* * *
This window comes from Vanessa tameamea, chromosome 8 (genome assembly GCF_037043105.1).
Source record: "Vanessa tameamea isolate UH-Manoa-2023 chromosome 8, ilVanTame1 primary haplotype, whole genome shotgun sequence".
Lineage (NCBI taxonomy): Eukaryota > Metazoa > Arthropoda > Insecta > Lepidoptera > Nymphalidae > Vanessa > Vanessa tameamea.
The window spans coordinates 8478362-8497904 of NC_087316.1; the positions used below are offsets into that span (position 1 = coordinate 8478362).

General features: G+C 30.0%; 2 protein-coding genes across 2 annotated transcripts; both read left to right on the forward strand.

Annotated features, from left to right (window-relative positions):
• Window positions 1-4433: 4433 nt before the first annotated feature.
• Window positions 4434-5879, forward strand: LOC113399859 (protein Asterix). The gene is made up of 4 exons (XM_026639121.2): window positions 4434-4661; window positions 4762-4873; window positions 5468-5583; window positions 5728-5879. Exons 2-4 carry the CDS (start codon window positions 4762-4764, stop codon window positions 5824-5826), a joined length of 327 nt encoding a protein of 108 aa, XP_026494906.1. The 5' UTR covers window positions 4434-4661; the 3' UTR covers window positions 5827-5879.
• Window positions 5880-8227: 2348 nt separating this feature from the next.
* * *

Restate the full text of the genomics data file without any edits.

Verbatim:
This window comes from Vanessa tameamea, chromosome 8 (genome assembly GCF_037043105.1).
Source record: "Vanessa tameamea isolate UH-Manoa-2023 chromosome 8, ilVanTame1 primary haplotype, whole genome shotgun sequence".
Lineage (NCBI taxonomy): Eukaryota > Metazoa > Arthropoda > Insecta > Lepidoptera > Nymphalidae > Vanessa > Vanessa tameamea.
The window spans coordinates 8478362-8497904 of NC_087316.1; the positions used below are offsets into that span (position 1 = coordinate 8478362).

General features: G+C 30.0%; 2 protein-coding genes across 2 annotated transcripts; both read left to right on the forward strand.

Annotated features, from left to right (window-relative positions):
• Window positions 1-4433: 4433 nt before the first annotated feature.
• Window positions 4434-5879, forward strand: LOC113399859 (protein Asterix). The gene is made up of 4 exons (XM_026639121.2): window positions 4434-4661; window positions 4762-4873; window positions 5468-5583; window positions 5728-5879. Exons 2-4 carry the CDS (start codon window positions 4762-4764, stop codon window positions 5824-5826), a joined length of 327 nt encoding a protein of 108 aa, XP_026494906.1. The 5' UTR covers window positions 4434-4661; the 3' UTR covers window positions 5827-5879.
• Window positions 5880-8227: 2348 nt separating this feature from the next.